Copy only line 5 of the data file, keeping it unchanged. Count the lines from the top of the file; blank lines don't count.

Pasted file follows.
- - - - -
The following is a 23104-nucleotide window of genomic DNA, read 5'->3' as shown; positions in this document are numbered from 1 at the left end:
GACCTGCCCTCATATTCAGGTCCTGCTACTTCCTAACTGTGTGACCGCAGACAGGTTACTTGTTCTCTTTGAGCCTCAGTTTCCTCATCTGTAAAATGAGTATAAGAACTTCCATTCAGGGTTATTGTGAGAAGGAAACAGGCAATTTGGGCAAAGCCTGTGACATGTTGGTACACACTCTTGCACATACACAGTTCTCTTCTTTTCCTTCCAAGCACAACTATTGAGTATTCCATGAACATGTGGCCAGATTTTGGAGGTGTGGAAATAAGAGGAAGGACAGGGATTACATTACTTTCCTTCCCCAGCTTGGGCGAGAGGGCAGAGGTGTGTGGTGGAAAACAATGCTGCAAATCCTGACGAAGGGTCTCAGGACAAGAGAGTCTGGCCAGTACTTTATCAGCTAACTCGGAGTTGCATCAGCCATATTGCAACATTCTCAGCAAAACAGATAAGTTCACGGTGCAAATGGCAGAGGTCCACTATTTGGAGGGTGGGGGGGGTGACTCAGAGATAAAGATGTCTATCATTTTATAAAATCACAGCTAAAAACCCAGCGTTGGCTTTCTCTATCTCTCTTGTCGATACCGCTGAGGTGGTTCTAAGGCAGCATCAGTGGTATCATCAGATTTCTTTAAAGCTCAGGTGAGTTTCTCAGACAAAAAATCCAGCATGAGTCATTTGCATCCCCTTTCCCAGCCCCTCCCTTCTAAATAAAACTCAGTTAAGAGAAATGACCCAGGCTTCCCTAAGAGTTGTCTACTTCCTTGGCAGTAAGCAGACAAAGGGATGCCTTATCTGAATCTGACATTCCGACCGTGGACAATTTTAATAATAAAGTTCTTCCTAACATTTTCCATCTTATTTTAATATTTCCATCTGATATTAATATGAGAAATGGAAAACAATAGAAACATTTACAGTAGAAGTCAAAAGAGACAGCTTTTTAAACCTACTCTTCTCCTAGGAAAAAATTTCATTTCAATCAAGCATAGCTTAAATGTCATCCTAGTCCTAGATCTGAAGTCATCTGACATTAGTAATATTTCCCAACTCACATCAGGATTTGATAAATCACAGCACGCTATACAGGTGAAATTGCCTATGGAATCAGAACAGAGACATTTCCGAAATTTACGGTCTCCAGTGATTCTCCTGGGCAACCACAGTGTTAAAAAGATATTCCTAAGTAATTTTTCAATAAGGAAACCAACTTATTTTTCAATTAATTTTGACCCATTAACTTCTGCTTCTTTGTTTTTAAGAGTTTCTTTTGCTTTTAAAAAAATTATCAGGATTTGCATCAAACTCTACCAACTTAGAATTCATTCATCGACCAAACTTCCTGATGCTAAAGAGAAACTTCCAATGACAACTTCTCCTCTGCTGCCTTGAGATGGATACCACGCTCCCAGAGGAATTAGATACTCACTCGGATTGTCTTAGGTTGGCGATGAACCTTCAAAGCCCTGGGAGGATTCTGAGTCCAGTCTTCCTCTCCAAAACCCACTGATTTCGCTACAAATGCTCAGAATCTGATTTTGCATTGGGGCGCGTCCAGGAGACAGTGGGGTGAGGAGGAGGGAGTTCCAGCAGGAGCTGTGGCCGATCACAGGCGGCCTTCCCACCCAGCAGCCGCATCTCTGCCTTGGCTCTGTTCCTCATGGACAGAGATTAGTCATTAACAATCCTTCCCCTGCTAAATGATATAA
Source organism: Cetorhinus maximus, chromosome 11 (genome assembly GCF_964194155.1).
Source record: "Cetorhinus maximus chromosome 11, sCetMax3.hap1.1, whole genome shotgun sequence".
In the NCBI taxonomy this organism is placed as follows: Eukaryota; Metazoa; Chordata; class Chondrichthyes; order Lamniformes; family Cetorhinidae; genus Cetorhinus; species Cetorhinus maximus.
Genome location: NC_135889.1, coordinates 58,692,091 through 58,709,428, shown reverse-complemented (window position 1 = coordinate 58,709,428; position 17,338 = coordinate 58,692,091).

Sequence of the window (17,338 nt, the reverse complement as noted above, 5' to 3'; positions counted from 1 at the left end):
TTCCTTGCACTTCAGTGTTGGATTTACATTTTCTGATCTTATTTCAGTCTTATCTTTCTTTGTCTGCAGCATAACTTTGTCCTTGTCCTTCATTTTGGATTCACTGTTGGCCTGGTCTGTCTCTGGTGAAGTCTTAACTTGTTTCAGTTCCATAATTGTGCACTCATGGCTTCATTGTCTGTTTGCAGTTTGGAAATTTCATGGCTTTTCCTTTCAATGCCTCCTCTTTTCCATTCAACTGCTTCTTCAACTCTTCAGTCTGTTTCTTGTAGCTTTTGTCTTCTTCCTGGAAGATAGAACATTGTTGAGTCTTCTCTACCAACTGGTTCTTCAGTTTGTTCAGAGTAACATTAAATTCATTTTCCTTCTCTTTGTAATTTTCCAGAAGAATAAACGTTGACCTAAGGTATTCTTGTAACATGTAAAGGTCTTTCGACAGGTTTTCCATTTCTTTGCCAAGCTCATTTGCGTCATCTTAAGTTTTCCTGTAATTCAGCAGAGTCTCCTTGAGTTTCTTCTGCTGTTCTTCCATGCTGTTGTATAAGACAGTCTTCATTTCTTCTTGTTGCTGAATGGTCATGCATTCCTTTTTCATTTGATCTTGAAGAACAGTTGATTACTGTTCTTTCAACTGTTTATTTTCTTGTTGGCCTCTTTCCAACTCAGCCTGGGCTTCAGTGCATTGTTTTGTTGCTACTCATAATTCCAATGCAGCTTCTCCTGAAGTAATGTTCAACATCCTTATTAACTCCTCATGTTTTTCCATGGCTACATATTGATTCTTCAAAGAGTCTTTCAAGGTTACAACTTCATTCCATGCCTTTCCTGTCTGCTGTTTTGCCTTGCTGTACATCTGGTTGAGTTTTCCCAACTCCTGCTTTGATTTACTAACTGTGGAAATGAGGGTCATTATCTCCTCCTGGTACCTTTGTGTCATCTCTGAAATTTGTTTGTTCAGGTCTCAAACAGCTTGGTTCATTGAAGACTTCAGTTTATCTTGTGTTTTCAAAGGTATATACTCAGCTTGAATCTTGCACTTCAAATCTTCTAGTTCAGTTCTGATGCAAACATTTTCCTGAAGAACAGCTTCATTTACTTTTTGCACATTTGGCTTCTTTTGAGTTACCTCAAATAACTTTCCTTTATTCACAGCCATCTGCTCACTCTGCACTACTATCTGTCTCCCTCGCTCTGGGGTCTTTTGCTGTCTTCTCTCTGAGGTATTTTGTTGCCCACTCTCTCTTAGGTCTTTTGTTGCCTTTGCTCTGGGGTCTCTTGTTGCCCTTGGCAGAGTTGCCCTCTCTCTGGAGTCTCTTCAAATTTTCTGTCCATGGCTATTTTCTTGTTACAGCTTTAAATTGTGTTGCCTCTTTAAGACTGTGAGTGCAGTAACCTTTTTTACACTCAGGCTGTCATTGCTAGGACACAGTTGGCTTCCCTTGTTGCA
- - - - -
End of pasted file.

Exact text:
In the NCBI taxonomy this organism is placed as follows: Eukaryota; Metazoa; Chordata; class Chondrichthyes; order Lamniformes; family Cetorhinidae; genus Cetorhinus; species Cetorhinus maximus.